Belfast Telegraph

Agony for family as search for Columba McVeigh finds no trace of body

Columba McVeigh
Columba McVeigh

By Staff Reporter

A renewed search for the remains of Columba McVeigh, abducted, murdered and secretly buried by the IRA in 1975, was called off yesterday after no trace of his body was found during a search at Bragan bog in Co Monaghan.

Columba is one of three of the Disappeared victims of the Troubles whose bodies have still to be found.

He was just 17 when he was kidnapped and murdered by the IRA.

The search for his remains was conducted by the Independent Commission for the Location of Victims' Remains (ICLVR).

ICLVR senior investigator Jon Hill said it was a bitter blow for the McVeigh family. "It is a huge disappointment but we did absolutely everything we could in often difficult circumstances," he explained.

He said the terrain and the weather combined to make the search a "very challenging" piece of work.

"We covered the ground that had been identified to us and revisited areas that had been searched at the very beginning of the process nearly 20 years ago but to no avail.

"If Columba had been here, we would have found him," the investigator added.

Columba's sister Dympna McVeigh spoke yesterday of the family's anguish that his body had not been found.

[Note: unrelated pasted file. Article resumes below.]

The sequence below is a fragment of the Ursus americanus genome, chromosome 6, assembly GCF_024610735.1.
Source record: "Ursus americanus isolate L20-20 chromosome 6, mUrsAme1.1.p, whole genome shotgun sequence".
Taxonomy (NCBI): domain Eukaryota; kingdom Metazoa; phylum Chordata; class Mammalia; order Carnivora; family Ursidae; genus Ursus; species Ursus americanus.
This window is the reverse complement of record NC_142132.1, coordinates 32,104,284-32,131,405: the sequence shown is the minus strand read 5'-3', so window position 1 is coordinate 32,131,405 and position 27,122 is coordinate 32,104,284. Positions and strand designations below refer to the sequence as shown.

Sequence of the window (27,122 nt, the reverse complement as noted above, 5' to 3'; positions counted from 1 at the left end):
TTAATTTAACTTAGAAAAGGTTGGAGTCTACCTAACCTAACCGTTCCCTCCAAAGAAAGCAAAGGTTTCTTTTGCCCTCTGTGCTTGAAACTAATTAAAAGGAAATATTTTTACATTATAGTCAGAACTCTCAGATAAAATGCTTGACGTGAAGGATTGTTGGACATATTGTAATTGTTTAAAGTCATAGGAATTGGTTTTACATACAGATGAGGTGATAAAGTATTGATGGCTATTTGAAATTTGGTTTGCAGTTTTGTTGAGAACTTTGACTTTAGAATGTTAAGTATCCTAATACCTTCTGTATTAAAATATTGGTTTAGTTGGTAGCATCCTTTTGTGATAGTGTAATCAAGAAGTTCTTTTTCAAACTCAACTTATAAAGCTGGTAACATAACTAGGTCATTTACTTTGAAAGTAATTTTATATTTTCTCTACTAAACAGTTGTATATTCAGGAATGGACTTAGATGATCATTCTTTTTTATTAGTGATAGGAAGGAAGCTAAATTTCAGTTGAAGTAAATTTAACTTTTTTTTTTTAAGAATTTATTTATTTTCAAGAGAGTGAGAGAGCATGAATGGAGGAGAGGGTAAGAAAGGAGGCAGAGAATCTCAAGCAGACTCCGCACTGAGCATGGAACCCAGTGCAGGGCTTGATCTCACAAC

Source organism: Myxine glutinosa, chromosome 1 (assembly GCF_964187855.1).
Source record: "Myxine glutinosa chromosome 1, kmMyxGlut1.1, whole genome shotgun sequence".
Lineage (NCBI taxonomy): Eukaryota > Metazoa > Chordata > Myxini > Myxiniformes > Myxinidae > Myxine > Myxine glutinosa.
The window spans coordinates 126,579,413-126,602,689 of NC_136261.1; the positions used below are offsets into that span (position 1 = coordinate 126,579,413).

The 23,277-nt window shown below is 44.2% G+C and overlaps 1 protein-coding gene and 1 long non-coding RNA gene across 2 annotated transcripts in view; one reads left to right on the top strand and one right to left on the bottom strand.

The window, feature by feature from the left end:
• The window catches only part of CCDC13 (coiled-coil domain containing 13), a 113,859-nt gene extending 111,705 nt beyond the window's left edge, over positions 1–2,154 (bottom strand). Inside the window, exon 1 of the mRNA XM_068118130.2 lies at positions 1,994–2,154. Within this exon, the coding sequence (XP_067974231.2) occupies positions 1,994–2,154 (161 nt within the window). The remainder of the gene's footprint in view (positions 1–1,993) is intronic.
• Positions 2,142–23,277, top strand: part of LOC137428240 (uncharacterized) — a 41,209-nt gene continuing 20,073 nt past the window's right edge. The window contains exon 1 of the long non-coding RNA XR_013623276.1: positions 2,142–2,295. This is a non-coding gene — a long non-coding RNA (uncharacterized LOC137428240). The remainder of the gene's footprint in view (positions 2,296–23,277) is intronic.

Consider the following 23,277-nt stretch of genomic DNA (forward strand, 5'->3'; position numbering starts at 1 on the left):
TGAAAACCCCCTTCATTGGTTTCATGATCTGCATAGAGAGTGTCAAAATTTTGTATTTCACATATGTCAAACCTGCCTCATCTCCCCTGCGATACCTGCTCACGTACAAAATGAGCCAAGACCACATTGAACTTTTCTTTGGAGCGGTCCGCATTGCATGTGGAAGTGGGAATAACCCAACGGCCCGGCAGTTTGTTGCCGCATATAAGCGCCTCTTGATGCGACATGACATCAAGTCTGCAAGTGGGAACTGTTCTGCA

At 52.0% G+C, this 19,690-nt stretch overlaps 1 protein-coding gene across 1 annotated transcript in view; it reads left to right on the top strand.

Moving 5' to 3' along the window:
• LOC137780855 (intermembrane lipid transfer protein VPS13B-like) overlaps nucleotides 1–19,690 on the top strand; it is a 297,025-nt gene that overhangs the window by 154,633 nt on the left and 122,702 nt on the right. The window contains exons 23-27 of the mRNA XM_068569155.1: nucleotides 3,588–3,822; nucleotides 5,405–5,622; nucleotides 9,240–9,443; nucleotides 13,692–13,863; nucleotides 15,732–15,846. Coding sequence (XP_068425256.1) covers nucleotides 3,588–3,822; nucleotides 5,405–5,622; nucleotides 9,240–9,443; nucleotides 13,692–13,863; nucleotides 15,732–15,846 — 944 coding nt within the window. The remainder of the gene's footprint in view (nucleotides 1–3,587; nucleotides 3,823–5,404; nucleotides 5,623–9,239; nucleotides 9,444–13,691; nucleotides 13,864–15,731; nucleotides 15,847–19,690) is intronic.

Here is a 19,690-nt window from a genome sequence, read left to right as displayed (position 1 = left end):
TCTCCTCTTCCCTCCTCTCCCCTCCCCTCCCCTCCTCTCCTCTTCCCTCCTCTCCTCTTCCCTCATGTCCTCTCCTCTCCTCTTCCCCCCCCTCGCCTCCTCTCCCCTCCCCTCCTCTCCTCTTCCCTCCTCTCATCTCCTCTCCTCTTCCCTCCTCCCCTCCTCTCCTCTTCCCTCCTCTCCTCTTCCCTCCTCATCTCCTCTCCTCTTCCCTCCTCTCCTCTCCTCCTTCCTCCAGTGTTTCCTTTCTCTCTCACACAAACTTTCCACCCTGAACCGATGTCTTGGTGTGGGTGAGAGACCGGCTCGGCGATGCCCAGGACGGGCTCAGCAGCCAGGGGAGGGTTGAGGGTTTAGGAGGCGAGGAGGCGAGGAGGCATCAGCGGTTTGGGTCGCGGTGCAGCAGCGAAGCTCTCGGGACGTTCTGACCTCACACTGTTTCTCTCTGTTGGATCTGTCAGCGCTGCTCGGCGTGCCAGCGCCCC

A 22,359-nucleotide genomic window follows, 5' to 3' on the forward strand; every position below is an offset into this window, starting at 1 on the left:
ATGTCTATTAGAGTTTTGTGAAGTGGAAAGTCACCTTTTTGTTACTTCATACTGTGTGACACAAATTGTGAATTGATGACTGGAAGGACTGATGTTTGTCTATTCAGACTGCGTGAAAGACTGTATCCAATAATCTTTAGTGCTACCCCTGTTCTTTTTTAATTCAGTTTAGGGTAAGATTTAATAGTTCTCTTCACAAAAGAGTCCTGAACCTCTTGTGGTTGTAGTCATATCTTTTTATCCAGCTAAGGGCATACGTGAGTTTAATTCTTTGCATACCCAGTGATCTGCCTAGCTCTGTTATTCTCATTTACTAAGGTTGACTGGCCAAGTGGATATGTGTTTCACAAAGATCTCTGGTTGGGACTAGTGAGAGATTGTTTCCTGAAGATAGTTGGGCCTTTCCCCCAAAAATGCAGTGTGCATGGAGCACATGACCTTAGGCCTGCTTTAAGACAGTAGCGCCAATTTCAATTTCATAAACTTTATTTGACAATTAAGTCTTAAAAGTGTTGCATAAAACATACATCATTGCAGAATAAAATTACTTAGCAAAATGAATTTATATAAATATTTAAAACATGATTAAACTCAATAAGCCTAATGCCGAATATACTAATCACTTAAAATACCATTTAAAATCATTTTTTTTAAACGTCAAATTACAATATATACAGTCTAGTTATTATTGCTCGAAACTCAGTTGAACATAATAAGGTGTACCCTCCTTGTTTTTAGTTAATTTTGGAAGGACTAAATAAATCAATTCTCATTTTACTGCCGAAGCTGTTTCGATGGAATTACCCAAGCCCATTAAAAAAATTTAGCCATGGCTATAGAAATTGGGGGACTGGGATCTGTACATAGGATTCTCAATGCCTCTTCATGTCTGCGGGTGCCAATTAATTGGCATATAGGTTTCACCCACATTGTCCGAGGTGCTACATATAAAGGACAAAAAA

"All we want is for him to be brought home to be buried alongside his mother and father so that he and they can rest in peace.

"Why is that too much to ask?

"What have we done to deserve this inhumane treatment?

"Someone knows where he is.

"If he was moved from one place to another someone knows about that.

"If they have any decency or humanity about them they will end this torture now."

Columba's brother Oliver added: "We are devastated by this news but we are also angry.

"Angry that people who have information are watching us suffer and are doing nothing."

Remains of two other IRA 'Disappeared' victims have also still to be recovered by the ICLVR team.

They are Army Captain Robert Nairac GC, and former monk and IRA man Joe Lynskey.

Belfast Telegraph


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